So what’s in a flavor? Taste and smell are intertwined; if you block your nose and taste slices of raw potato, apple, and parsnip, you will not be able to taste the differences between them. Lest you conclude from this experiment that taste has the upper hand in our experience of flavor, consider that human tongues are covered with ~5,000 taste buds, each bud containing between 50 and 100 taste receptor cells capable of detecting one of five (or six, or seven…) tastes, while the olfactory membrane of the upper nasal passage has 10 million to 20 million receptor cells, with more than 1,000 types of odor receptor cells capable of detecting 10,000 different smells. Not that numerical superiority is necessarily indicative, but it does appear the sense of smell is more finely tuned than that of taste; just as the dark-adapted eye can apparently detect a single photon, the (human) nose can detect a single atom of sulfur. And the canine sense of smell is reputed to be 10,000 to 100,000 times more sensitive than human olfaction, so you’d do well to have some consideration the next time you buy dog food.
Beyond taste and smell, there is ‘somatosensation’, instrumental in generating the sense of texture and also responsible for sensations relating to temperature, irritation and pain. And numerous studies have indicated that appearance can affect the way in which flavor is perceived. A classic experiment here involves giving a wine expert white wine colored red with a flavorless colorant -upon which you’ll generally get a description as chock full of irritating red wine adjectives, as the wine expert generally is of himself.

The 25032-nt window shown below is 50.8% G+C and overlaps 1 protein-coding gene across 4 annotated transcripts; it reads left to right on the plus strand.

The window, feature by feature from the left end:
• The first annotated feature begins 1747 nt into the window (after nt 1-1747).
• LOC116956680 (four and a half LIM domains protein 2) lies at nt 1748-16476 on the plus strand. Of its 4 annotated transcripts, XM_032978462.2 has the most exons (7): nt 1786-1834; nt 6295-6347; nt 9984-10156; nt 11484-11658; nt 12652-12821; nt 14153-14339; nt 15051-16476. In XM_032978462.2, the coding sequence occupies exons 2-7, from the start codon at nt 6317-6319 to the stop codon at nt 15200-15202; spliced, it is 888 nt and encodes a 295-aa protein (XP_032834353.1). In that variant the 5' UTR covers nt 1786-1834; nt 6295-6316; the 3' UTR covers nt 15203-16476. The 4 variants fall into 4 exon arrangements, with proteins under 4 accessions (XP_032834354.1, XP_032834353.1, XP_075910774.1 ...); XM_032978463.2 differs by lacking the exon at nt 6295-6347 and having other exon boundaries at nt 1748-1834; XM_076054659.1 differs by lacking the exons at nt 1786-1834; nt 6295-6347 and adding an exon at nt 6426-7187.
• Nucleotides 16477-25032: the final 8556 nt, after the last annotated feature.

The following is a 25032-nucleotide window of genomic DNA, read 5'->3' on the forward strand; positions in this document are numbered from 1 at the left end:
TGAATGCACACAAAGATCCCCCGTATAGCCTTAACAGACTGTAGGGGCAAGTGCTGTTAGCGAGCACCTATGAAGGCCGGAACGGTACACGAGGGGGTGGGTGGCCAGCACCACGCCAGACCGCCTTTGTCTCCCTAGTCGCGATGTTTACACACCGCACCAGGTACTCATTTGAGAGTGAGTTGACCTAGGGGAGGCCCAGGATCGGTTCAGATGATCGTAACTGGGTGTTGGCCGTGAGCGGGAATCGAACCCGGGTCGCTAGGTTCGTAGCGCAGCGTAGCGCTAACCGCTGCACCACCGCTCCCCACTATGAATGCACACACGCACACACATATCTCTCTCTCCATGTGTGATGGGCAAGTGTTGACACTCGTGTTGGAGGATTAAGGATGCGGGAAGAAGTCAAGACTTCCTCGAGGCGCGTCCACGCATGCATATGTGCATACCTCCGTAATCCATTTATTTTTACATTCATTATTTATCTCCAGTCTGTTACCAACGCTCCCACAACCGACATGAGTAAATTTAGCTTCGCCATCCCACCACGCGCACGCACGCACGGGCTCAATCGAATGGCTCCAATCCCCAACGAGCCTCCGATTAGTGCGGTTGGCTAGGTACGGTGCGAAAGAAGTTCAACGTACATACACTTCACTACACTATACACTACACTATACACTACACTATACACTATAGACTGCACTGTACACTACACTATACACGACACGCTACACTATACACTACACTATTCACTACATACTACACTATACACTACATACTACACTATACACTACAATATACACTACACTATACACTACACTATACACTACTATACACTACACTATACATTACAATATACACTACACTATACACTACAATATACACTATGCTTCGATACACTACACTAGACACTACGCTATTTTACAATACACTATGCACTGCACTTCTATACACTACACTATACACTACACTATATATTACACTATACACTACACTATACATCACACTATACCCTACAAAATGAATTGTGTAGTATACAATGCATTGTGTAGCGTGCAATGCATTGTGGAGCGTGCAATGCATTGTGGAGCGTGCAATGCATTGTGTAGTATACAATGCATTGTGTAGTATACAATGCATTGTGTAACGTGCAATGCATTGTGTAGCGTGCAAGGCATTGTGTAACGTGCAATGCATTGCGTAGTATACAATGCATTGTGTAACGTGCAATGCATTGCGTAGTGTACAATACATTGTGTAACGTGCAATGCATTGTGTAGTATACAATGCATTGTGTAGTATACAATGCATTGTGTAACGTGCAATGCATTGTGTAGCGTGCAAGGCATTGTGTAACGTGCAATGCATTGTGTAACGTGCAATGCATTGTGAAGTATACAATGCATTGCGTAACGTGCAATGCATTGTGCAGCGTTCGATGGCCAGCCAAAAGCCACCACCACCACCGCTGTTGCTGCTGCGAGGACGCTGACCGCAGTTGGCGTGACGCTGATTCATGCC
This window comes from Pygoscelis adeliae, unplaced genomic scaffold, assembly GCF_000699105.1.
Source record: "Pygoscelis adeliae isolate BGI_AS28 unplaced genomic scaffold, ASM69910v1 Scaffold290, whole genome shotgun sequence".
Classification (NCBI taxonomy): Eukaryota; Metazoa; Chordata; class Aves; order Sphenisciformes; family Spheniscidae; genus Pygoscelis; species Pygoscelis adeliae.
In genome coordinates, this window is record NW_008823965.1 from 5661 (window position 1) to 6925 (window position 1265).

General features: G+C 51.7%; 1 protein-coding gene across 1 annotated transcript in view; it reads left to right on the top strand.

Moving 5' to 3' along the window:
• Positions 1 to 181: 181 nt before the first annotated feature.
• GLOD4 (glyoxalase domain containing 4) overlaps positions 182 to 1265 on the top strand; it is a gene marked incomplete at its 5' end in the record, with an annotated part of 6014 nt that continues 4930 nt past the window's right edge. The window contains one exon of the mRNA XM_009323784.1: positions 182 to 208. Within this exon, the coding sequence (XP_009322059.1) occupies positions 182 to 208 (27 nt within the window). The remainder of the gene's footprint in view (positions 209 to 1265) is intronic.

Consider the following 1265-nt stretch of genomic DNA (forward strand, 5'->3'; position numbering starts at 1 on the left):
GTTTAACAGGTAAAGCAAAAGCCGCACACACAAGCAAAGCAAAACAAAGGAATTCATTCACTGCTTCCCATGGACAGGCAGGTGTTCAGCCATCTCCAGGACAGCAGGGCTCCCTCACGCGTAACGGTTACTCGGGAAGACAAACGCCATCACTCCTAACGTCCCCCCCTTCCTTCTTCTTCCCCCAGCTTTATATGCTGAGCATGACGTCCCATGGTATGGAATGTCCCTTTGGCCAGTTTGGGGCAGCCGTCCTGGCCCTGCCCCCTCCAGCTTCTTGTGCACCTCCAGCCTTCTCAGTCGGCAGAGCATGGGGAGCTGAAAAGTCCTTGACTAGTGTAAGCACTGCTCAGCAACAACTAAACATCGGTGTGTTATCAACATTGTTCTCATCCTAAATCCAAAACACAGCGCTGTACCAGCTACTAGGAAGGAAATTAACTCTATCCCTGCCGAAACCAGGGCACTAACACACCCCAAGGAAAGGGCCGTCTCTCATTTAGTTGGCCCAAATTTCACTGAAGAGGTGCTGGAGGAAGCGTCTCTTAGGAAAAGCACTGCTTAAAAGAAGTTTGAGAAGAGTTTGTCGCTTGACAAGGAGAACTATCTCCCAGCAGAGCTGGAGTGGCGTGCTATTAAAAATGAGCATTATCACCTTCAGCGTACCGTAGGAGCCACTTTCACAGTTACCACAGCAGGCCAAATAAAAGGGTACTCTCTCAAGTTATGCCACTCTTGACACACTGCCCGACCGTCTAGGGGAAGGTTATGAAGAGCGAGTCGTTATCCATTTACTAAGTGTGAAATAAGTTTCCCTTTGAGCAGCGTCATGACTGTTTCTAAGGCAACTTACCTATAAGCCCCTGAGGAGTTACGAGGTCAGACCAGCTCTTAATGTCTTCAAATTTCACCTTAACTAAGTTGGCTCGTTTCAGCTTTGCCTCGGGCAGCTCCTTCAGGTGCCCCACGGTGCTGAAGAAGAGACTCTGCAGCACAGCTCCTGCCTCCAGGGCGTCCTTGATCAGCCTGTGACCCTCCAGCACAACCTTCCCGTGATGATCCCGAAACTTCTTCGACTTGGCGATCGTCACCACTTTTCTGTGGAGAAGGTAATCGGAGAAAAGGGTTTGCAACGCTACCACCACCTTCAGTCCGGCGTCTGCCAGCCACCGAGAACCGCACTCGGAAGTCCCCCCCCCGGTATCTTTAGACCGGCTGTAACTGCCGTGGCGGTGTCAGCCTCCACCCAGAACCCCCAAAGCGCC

In any case the take home here is that flavor is actually a combination of smell, taste, texture, appearance, and temperature, a fact not lost on the aforementioned Ben-Shitrit and his startup Redefine Meat. Their approach is to tackle the issue of texture with the 20th century’s premier solution-looking-for-a-problem, the 3D printer.
Redefine concentrates on providing the inhomogenous texture by 3D printing muscle, fat, and blood components through nozzles, layer by layer.
The figure above is a ‘pixel map’, showing a cross section of a Redefine Meat slab of steak, which in a sense has transformed food into text in a twist of lingua-gustatory legerdemain. In any case the letters stand for:
M: Muscle or protein component, comprising wheat, pea, potato and other sources of protein.
F: Fat, a solidified vegetable shortening derived from palm oil.
B: Blood component, made of starch and beet coloring.
Variant ingredients include other proteins (such as coconut and other plant sources, insects, algae, fungus, bacteria), other fats (variou splant butters and oils, and other lipophilic materials), albumen, and natural flavors.The protein fibers can be aligned by various methods such as extrusion and shearing.
The end result is low in fat, low in cholesterol, and low in sodium. Ben-Shitrit says including vitamin B12 (deficient in many vegetarian/vegan diets) as an additive is possible but not being done at the moment as the main audience is meat eaters and not vegans -who dont like it anyway as ‘its too meaty’.
The main differentiator for Redefine Meat is the the texture; they have separated the confounding issues of texture, flavor, and flavor-delivery, and feel that with a superior texture and better flavor delivery, they can provide an overall flavor experience that competes favorably with real meat.
The 3d printer is in a sense the perfect way to provide the texture needed for steaks – the directionality of fibers running lengthwise down the steak extrusion axis, are a key contributor to texture, and there is no other way currently available to produce such fibers within homogeneous structure to mimic the fibrous nature of real meat.